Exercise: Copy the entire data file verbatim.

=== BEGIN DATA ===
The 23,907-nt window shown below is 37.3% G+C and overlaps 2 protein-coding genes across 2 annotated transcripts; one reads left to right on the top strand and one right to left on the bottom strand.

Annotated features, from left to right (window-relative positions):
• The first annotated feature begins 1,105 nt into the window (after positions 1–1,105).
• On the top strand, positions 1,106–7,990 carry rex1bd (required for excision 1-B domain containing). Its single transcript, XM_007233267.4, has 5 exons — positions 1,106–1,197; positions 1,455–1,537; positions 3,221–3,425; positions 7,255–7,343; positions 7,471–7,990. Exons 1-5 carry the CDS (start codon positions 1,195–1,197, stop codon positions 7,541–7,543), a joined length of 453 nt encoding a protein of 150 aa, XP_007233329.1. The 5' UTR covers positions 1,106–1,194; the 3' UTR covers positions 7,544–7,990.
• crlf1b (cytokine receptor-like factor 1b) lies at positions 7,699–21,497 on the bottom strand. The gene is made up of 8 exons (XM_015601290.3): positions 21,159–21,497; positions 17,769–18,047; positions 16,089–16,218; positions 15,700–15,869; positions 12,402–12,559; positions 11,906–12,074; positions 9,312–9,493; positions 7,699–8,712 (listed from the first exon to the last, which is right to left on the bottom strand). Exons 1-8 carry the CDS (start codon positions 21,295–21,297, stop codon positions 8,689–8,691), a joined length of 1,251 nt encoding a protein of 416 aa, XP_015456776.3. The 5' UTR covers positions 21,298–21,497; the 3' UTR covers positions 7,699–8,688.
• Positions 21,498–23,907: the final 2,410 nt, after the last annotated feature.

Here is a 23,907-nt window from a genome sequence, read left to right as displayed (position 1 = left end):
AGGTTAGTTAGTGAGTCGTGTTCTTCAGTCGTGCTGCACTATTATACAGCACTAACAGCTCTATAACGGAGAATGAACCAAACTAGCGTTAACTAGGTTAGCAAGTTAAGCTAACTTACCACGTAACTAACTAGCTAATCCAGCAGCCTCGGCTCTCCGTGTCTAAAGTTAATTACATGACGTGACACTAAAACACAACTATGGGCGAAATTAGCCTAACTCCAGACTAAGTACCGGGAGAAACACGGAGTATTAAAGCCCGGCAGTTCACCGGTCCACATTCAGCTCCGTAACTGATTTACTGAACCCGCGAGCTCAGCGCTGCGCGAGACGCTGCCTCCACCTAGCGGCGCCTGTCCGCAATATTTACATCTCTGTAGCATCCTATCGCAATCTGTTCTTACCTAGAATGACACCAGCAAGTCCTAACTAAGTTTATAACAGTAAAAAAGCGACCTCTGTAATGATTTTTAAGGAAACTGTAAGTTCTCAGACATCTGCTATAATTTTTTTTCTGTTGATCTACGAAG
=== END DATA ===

The 23,907-nt window shown below is 37.3% G+C and overlaps 2 protein-coding genes across 2 annotated transcripts; one reads left to right on the top strand and one right to left on the bottom strand.

Annotated features, from left to right (window-relative positions):
• The first annotated feature begins 1,105 nt into the window (after positions 1–1,105).
• On the top strand, positions 1,106–7,990 carry rex1bd (required for excision 1-B domain containing). Its single transcript, XM_007233267.4, has 5 exons — positions 1,106–1,197; positions 1,455–1,537; positions 3,221–3,425; positions 7,255–7,343; positions 7,471–7,990. Exons 1-5 carry the CDS (start codon positions 1,195–1,197, stop codon positions 7,541–7,543), a joined length of 453 nt encoding a protein of 150 aa, XP_007233329.1. The 5' UTR covers positions 1,106–1,194; the 3' UTR covers positions 7,544–7,990.
• crlf1b (cytokine receptor-like factor 1b) lies at positions 7,699–21,497 on the bottom strand. The gene is made up of 8 exons (XM_015601290.3): positions 21,159–21,497; positions 17,769–18,047; positions 16,089–16,218; positions 15,700–15,869; positions 12,402–12,559; positions 11,906–12,074; positions 9,312–9,493; positions 7,699–8,712 (listed from the first exon to the last, which is right to left on the bottom strand). Exons 1-8 carry the CDS (start codon positions 21,295–21,297, stop codon positions 8,689–8,691), a joined length of 1,251 nt encoding a protein of 416 aa, XP_015456776.3. The 5' UTR covers positions 21,298–21,497; the 3' UTR covers positions 7,699–8,688.
• Positions 21,498–23,907: the final 2,410 nt, after the last annotated feature.

Here is a 23,907-nt window from a genome sequence, read left to right as displayed (position 1 = left end):
AGGTTAGTTAGTGAGTCGTGTTCTTCAGTCGTGCTGCACTATTATACAGCACTAACAGCTCTATAACGGAGAATGAACCAAACTAGCGTTAACTAGGTTAGCAAGTTAAGCTAACTTACCACGTAACTAACTAGCTAATCCAGCAGCCTCGGCTCTCCGTGTCTAAAGTTAATTACATGACGTGACACTAAAACACAACTATGGGCGAAATTAGCCTAACTCCAGACTAAGTACCGGGAGAAACACGGAGTATTAAAGCCCGGCAGTTCACCGGTCCACATTCAGCTCCGTAACTGATTTACTGAACCCGCGAGCTCAGCGCTGCGCGAGACGCTGCCTCCACCTAGCGGCGCCTGTCCGCAATATTTACATCTCTGTAGCATCCTATCGCAATCTGTTCTTACCTAGAATGACACCAGCAAGTCCTAACTAAGTTTATAACAGTAAAAAAGCGACCTCTGTAATGATTTTTAAGGAAACTGTAAGTTCTCAGACATCTGCTATAATTTTTTTTCTGTTGATCTACGAAG